A Taste of Chlorine, By Bastien Vivès

A small love story makes a big splash
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Howsoever we cut it, graphic novels remain something of a derided form among the chattering classes.

You wouldn't expect a fan of, say, Sebastian Faulks to find himself distracted by what Craig Thompson or Daniel Clowes is getting up to at the moment. And yet, every once in a while, a graphic novel comes along that warrants the kind of attention more typically bestowed upon the likes of the Booker shortlist. Bastien Vivès's A Taste of Chlorine is one such book.

Set largely within the confines of an enormous municipal swimming pool, A Taste of Chlorine is a gentle love story, albeit refracted through the cerulean world conjured up by David Hockney in his swimming pool paintings. A young man suffering from curvature of the spine is advised by his chiropractor to take up swimming. Within the strange, tiled high rise, he lurks at the pool's edge, watching people as much as swimming, an unfamiliar alien figuratively and literally out of his depth. It is during one such bout of people watching that he catches the eye of a lithe young woman and a soft, nuanced friendship begins.

Much of A Taste of Chlorine is wordless. Vivès progresses the plot by serialising movement and expression. A mouthy friend, brought in we suspect to elicit an introduction to the beautiful swimmer, is quickly dispatched. This is an internal world as much as it is a place of hard lines and shifting perspectives. Much as in Krzysztof Kieslowski's Three Colours Blue, the swimming pool becomes an idealised place in which people travel alongside one another asking the kinds of questions usually reserved for a 3am wind-down. (The hero asks his swimmer friend at one point, "Have you ever asked yourself, what am I prepared to die for, what would I never let go of?")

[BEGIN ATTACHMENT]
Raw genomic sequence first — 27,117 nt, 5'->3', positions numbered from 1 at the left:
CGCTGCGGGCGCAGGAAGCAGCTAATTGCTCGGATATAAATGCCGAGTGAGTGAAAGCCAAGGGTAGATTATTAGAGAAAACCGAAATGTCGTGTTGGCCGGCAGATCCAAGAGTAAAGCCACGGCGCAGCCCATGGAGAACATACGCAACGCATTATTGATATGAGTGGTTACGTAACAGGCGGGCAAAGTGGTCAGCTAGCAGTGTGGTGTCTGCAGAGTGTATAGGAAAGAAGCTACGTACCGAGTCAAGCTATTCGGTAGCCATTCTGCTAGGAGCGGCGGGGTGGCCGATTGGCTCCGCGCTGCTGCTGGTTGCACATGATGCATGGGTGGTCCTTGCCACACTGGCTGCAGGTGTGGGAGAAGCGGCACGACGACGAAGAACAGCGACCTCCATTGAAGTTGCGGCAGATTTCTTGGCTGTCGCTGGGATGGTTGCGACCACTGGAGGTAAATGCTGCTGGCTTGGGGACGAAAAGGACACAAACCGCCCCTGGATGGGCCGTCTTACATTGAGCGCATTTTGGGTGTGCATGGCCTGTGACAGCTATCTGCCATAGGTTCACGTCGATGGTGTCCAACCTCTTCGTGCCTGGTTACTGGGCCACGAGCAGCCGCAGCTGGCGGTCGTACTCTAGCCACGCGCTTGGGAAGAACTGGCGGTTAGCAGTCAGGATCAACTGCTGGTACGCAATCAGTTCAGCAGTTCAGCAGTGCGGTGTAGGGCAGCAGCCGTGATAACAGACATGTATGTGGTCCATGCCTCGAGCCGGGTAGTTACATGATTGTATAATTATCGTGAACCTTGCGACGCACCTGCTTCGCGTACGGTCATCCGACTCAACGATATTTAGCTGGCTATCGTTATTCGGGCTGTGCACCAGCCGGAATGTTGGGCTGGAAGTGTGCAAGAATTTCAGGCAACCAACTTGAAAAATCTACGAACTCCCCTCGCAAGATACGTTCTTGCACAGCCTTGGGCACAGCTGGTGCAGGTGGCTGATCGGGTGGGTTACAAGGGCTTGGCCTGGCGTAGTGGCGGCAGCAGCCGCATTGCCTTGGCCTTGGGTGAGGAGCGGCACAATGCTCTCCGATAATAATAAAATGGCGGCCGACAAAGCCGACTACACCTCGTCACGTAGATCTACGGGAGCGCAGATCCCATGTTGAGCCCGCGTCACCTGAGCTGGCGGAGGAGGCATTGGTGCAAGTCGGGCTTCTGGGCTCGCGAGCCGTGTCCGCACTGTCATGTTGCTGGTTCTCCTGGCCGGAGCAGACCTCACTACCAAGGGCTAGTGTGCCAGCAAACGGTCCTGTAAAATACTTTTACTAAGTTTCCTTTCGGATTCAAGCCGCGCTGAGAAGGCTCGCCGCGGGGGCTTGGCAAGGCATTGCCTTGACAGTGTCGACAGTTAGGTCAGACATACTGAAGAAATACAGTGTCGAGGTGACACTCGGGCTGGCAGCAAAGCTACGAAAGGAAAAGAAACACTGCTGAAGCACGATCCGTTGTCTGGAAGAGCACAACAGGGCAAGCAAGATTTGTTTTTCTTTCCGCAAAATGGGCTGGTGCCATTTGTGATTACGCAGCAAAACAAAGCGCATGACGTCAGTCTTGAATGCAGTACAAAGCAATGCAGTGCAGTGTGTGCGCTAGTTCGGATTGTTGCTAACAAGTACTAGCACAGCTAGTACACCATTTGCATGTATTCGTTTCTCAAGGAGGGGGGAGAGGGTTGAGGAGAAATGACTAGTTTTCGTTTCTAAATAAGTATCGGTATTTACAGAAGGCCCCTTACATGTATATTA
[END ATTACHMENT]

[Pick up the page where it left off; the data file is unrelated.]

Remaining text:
The winner of the "Revelation" prize at the 2009 Angouleme Festival of Comics, Vivès' book manages to combine the unspoken yearning of Lost in Translation (particularly the underwater message mouthed at the close of the book) with the low-key detail of a film-maker such as Tom McCarthy. What's more, the art is such that you'll frequently find yourself stopping to admire the beauty of a single frame. Highly recommended.